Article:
Contruction Plans for the Site

Foster Wheeler Plans:

Thanks to Graham Stevens for lending us a folder of documents. The folder contains several fantastic documents of the Occidental site and jetty. It provided valuable historic information, showing that the jetty remaining today was once planned to be longer at the end, and isn’t complete today. Some of the other maps and plans show the piping for the various containers, Gas Liquid Chromatography maps (it’s makes it sound better than GLC maps!!), diagrams of the various administration offices, canteen, carpark, and worker’s quarters which would’ve been placed in the north of the site, and the height comparison to a worker. These documents have given ourselves and other local historians an important insight into what would’ve been if the refinery hadn’t been aborted in 1978. You can see the images below, that BTP Liam and myself spent many hours combining from several photocopied segments of the documents.

The first map of the site with the locations of the drums as well as the main centre

Map 2 which shows you the plan for the Occidental Jetty; showing that it was planned to be longer. You can also see other small jetties that are coming off of the sea wall.

In this map, map 5, you can see the whole area with the proposed piping route going away from the site, north.

Map 10

Another map with the locations of the drums as well as the main centre

Map 8

The nature and location of the main centre were previously not known about. Here is a detailed look at it.

Map 7 shows you the the proposed administration buildings and workshops. You can see the scale difference between the people and the buildings. It’s a shame it’s not here!

Below are some of the more technical facets of planning of the site:

Plan from Potential Hazards Investigation Book:

I recently bought a book off Ebay (several are still on there and have been for along time – if you don’t want tobuty one there are also several down Canvey Library) called ‘Canvey: An investigation of potential hazards from operations in the Canvey Island/Thurrock area’. Although arguably the most boring book of all time, with 90% of it containing graphs and statistics on the possible harm the Shell, Coryton, Occidental, and United Refineries, and one small one in Standford-le-Hope, plus the Calor gas terminal on Canvey, could do if an explosion or disaster happened there, mainly to the surrounding population.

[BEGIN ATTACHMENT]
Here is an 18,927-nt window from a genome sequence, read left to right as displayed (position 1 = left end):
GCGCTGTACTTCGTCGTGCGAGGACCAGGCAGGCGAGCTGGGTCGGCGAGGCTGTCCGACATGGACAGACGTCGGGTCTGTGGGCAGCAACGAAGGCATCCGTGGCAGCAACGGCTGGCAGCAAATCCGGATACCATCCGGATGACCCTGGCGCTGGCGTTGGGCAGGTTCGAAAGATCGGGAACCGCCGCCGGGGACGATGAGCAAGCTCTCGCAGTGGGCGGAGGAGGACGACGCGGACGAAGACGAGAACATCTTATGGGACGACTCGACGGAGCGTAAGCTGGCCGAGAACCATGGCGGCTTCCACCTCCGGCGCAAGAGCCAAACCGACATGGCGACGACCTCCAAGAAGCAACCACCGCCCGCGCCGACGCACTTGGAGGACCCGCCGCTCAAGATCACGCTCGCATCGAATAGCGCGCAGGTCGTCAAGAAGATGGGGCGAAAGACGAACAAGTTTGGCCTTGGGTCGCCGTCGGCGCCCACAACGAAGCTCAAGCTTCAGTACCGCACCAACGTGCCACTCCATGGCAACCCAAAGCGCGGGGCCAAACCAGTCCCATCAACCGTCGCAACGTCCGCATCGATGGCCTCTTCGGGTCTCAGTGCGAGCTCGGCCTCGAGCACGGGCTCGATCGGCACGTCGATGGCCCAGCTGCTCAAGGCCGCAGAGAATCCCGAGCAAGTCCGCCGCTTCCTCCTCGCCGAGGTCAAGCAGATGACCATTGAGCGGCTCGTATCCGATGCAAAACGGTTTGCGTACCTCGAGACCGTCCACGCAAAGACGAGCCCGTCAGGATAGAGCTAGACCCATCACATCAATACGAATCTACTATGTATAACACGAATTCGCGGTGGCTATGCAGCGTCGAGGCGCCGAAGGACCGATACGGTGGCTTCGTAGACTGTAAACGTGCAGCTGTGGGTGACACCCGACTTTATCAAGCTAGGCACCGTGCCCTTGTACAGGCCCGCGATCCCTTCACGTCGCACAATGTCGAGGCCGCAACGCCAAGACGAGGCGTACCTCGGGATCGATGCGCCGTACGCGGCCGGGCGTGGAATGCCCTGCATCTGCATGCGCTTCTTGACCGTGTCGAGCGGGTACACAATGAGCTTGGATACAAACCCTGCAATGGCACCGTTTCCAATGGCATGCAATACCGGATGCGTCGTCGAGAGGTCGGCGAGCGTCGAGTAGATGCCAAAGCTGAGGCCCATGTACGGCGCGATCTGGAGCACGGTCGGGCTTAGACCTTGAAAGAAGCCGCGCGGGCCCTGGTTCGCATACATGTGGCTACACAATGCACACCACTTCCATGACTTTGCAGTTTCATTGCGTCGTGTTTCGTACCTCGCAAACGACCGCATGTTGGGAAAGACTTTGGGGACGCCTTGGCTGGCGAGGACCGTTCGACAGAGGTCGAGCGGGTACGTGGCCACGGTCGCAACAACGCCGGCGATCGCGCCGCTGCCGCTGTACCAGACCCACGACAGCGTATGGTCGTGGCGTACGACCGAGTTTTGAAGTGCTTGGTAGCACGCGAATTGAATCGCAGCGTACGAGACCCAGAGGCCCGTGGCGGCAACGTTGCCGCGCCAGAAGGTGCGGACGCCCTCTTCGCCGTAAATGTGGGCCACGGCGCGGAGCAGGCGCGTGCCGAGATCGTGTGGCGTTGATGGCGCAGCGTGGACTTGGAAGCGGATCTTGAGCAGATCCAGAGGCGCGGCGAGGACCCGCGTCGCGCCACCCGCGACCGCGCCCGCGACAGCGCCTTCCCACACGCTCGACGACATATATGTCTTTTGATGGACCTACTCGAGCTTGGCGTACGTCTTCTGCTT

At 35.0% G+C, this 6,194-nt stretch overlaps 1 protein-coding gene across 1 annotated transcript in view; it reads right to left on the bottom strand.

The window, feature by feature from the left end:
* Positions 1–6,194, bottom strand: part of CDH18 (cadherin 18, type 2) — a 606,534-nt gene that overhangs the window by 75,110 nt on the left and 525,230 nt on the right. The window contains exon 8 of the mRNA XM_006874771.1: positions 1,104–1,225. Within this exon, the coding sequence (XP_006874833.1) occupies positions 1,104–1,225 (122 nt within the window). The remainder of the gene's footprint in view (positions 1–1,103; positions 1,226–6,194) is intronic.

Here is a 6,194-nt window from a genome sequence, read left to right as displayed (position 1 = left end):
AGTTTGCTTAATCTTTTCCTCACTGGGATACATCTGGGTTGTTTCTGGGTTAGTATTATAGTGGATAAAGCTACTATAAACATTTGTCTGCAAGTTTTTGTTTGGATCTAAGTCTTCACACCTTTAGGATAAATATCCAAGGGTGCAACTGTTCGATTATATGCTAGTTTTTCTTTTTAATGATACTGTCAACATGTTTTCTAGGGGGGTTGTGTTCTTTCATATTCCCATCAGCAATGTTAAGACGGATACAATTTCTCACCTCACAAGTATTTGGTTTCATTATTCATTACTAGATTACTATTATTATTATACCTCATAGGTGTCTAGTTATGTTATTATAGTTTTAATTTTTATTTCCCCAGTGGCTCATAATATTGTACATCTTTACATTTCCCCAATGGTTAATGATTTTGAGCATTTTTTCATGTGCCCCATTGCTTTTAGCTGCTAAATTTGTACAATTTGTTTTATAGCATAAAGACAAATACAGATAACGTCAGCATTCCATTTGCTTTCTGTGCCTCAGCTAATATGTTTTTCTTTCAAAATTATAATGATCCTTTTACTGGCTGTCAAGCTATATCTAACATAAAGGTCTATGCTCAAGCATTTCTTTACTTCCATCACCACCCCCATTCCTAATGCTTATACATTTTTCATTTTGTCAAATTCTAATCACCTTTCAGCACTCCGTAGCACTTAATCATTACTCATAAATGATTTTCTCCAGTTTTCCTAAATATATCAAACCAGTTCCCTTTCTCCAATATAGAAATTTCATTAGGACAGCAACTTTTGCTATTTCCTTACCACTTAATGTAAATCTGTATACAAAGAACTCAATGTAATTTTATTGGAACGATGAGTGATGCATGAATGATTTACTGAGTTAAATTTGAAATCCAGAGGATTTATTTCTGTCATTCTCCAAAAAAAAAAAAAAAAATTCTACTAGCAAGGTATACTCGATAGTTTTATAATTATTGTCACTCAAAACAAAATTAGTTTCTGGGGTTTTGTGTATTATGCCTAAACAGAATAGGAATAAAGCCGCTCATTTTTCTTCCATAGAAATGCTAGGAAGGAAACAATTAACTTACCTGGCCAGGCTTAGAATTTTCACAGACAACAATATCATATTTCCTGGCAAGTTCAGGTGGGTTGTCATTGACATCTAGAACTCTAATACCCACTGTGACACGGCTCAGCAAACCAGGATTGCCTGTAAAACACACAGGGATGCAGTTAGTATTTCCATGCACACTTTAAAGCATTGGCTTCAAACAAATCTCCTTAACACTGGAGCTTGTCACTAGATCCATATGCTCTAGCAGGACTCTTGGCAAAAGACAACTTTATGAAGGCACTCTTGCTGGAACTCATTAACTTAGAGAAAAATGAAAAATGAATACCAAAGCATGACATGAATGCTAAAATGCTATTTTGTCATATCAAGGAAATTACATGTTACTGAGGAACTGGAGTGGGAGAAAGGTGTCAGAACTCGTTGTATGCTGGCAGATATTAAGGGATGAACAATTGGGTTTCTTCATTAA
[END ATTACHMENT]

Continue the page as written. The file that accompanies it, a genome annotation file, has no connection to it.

It did however contain something more than worth its price (despite only 7 pounds) which was a very detailed map/plan of the middle portion of the Occidental Refinery. It has great detail from road, bunds (blast mounds or something), drum dimensions, the construction jetty, and more. This is exactly what we are looking for. If we had the entire refinery in his format, then the mystery of the place would be more or less solved.

It also contains a fold-out map at the end showing the locations of all the local chemical industry (actual and planned):

What land was proposed to be put to use?

On Google Books I found a diagram showing what land the American company Occidental Petrolum (who are now a massive company known more commonly as ‘Oxy’), and the Italian company Untited Refineries Ltd. (who i can’t find a trace of now-days, and came in in the later days of the refinery’s construction), were scheduled to build on in the 70s. I have now found out that United Refineries wanted to build earlier but lost permission in 1964, Here is the original diagram showing other areas such as Hole Haven methane area, Coryton Refinery, Shell refinery :

With this, I now know that the concrete and wires found in ‘‘ could have been left by United Refineries rather than Occidental but United Refineries as far as local knowlegde goes did not actually begin constructing anything. The mystery as to these ruins continues. Also, there may have been some stuff built by United Refineries below Canvey Way.

The next is my ‘remastered’ version that was quickly done on ‘Paint’:

I recently visited the occidental jetty and read the writing imprinted on the metal struts which said ‘Dorman Long and co.’ which tells us that the metal work on the jetty was made by the large company People also rumor that Canvey way was originally built to get lorries to the Oil Refinery site.


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